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N95 masks: What you need to know today about the gold standard for pandemic protection

Global shortages of N95 respirators are resulting in innovative solutions.

Can an N95 mask protect against the coronavirus?

In these uncertain times, pharmacies, retailers and hospitals are struggling to keep up as demand soars for ventilators, hand sanitisers, test kits – and N95 masks. The more specialised mask, known as an N95 respirator, is said to be the gold standard for pandemic protection and more effective than surgical masks.

A type of personal protection equipment (PPE), the N95 respirator is thicker than a surgical mask and has been designed to achieve a very close facial fit in order to offer efficient filtration of airborne particles. When properly fitted, N95 respirators can filter more airborne particles than face masks.

What does the N95 stand for in N95 masks?

In fact, the designation N95 is a NIOSH (National Institute for Occupational Safety and Health) classification, meaning the mask filters out at least 95 percent of very small airborne particles (0.3 microns), with the N standing for Not resistant to oil.  

N95 masks are regulated in the US by the Centers for Disease Control and Prevention (CDC), NIOSH and Occupational Safety and Health Administration (OSHA).

Why is there an N95 mask shortage?

Mask shortages were experienced across the world as early in the pandemic as February due to enormous domestic demand in China. The WHO also attributed global PPE shortages to misinformation, panic buying and stockpiling

Now US hospitals are running out of N95 masks owing to disruption in supply chains. Wholesale N95 mask costs have reportedly quintupled and airfreight charges have tripled. 

The general public are meanwhile advised not to wear a N95 mask. The US Surgeon General asked the public to stop buying masks explaining that it puts healthcare providers and communities at risk if they were unable to acquire them. Similarly in the UAE, the Ministry of Health and Prevention (MoHAP) urged people not to wear a N95 mask unless they are a medical professional treating coronavirus patients.

The supply shortages are leading to healthcare workers reusing their N95 mask, from the US to Germany and Japan, leaving them exposed and in danger.

How long is an N95 mask good for?

According to NIOSH pandemic planning guidance, there isn’t a way of determining the maximum possible number of safe reuses for an N95 respirator as a generic number to be applied in all cases. The CDC also states that in times of shortages, alternatives to N95s should be considered, including other classes of FFRs, elastomeric half-mask and full facepiece air purifying respirators, and powered air purifying respirators (PAPRs) where feasible.

An alternative solution still is the deployment of technology that cleans and reuses N95 masks.

Research, development and lab management company Batelle received FDA Emergency Use Authorization (EUA) to decontaminate up to 80,000 respirator masks per system each day, using concentrated, vapour phase hydrogen peroxide (VPHP). The masks are exposed to the validated concentration level for 2.5 hours to decontaminate biological contaminates, including the coronavirus SARS-CoV-2.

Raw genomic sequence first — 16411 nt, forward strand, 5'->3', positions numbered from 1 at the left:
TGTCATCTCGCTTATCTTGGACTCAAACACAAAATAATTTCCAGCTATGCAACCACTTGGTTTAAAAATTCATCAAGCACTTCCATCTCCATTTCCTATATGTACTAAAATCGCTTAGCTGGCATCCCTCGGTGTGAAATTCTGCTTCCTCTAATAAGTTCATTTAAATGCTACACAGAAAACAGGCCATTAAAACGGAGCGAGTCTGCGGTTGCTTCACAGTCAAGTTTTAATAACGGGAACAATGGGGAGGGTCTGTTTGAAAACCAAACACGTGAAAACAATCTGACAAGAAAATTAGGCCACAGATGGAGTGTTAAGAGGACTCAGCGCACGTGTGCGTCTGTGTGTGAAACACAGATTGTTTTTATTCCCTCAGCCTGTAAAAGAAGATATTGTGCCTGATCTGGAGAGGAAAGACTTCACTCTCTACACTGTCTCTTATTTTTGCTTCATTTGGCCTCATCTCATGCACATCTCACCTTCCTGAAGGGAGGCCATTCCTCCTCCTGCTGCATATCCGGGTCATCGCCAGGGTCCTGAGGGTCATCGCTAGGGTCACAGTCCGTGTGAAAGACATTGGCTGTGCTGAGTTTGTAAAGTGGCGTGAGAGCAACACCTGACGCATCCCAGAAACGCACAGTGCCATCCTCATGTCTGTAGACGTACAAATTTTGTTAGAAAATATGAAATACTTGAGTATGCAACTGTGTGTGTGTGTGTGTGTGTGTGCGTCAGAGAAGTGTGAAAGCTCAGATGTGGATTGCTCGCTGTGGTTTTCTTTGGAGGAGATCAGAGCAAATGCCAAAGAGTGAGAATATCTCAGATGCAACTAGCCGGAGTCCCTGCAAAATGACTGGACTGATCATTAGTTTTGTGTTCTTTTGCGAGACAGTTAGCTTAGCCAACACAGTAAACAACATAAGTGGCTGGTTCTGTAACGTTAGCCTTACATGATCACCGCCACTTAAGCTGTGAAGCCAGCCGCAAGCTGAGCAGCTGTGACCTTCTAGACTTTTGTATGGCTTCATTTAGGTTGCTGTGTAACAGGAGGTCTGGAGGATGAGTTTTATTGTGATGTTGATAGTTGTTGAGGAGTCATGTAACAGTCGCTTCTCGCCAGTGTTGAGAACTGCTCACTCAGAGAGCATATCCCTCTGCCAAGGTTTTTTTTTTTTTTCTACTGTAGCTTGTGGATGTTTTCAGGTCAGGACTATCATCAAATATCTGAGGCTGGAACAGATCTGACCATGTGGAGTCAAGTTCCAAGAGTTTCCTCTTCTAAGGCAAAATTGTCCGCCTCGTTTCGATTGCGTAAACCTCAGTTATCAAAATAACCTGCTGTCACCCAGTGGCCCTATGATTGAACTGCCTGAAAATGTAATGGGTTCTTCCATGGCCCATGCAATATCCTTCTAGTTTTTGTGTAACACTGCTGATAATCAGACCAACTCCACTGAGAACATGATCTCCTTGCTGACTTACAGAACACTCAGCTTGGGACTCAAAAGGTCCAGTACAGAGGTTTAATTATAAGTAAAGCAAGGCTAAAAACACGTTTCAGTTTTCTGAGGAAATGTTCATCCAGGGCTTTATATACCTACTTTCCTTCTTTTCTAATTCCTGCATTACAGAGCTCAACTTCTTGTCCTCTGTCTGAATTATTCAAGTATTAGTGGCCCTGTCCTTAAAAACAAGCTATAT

What efforts are being made to get people masks?

N95 shortages have led to the White House ordering 500 million masks following complaints from providers, and corporate America is pitching in to help.

3M has doubled global production to 100 million N95 masks per month, Facebook has contributed 720,000 respiratory masks, Apple has donated 10 million masks and Salesforce delivered 9000 masks.

China’s Alibaba founder Jack Ma has also donated two million masks.

Is there a way of making a DIY N95 mask?

Individuals worldwide are meanwhile manufacturing respirators in response to the global N95 shortage using 3D printing and other techniques.

In the US, for example, a Virginia-based mother’s tweet went viral after her son used a 3D printer to make face mask for his high-risk uncle and others, and a 15 year old is sewing home-made face masks for North Caroline hospitals running out of high-grade N95 respirator masks.

In Italy, Issinova used a 3D printer adapter to convert a snorkeling mask into a non-invasive ventilator for COVID-19 patients. The 3D printed mask was patented it to ensure it was free and CAD drawings were uploaded for all to use.

 

The FDA however cautions in its guidance on 3D printing of medical devices, accessories, components, that while a 3D printed PPE may provide a physical barrier, it is unlikely to provide the same fluid barrier and air filtration protection as FDA-cleared N95 respirators.

3D Systems, a business co-founded by the inventor of 3D printing, also states that it does not recommend 3D printing of N95 compliant surgical masks and respirators without proper testing

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